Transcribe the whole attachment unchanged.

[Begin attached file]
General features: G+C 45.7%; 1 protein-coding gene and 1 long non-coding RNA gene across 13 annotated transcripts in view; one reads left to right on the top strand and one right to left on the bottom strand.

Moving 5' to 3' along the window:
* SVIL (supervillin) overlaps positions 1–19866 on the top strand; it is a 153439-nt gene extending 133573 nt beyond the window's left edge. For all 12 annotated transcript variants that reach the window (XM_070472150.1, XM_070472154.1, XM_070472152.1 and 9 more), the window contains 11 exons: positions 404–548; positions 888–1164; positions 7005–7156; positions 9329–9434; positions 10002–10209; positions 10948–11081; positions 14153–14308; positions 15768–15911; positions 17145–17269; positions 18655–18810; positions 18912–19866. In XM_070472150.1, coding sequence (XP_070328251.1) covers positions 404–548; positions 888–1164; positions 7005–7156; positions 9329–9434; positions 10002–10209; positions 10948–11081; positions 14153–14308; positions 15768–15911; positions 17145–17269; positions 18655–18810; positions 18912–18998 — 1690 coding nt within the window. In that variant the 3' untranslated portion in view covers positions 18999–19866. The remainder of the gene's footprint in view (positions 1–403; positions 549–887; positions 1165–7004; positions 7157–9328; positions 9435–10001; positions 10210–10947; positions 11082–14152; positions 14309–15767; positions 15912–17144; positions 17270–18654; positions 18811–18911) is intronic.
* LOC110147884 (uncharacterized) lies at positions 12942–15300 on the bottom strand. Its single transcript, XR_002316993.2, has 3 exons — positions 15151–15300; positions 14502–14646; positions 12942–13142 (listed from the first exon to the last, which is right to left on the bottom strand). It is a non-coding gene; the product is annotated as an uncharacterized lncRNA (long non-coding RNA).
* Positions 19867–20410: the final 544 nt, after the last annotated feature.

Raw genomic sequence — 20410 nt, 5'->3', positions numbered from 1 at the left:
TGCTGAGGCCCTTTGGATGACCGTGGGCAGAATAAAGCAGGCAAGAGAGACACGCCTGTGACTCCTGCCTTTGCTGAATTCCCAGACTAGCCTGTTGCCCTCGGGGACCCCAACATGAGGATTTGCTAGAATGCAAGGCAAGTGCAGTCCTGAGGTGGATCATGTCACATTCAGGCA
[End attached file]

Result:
General features: G+C 45.7%; 1 protein-coding gene and 1 long non-coding RNA gene across 13 annotated transcripts in view; one reads left to right on the top strand and one right to left on the bottom strand.

Moving 5' to 3' along the window:
* SVIL (supervillin) overlaps positions 1–19866 on the top strand; it is a 153439-nt gene extending 133573 nt beyond the window's left edge. For all 12 annotated transcript variants that reach the window (XM_070472150.1, XM_070472154.1, XM_070472152.1 and 9 more), the window contains 11 exons: positions 404–548; positions 888–1164; positions 7005–7156; positions 9329–9434; positions 10002–10209; positions 10948–11081; positions 14153–14308; positions 15768–15911; positions 17145–17269; positions 18655–18810; positions 18912–19866. In XM_070472150.1, coding sequence (XP_070328251.1) covers positions 404–548; positions 888–1164; positions 7005–7156; positions 9329–9434; positions 10002–10209; positions 10948–11081; positions 14153–14308; positions 15768–15911; positions 17145–17269; positions 18655–18810; positions 18912–18998 — 1690 coding nt within the window. In that variant the 3' untranslated portion in view covers positions 18999–19866. The remainder of the gene's footprint in view (positions 1–403; positions 549–887; positions 1165–7004; positions 7157–9328; positions 9435–10001; positions 10210–10947; positions 11082–14152; positions 14309–15767; positions 15912–17144; positions 17270–18654; positions 18811–18911) is intronic.
* LOC110147884 (uncharacterized) lies at positions 12942–15300 on the bottom strand. Its single transcript, XR_002316993.2, has 3 exons — positions 15151–15300; positions 14502–14646; positions 12942–13142 (listed from the first exon to the last, which is right to left on the bottom strand). It is a non-coding gene; the product is annotated as an uncharacterized lncRNA (long non-coding RNA).
* Positions 19867–20410: the final 544 nt, after the last annotated feature.

Raw genomic sequence — 20410 nt, 5'->3', positions numbered from 1 at the left:
TGCTGAGGCCCTTTGGATGACCGTGGGCAGAATAAAGCAGGCAAGAGAGACACGCCTGTGACTCCTGCCTTTGCTGAATTCCCAGACTAGCCTGTTGCCCTCGGGGACCCCAACATGAGGATTTGCTAGAATGCAAGGCAAGTGCAGTCCTGAGGTGGATCATGTCACATTCAGGCA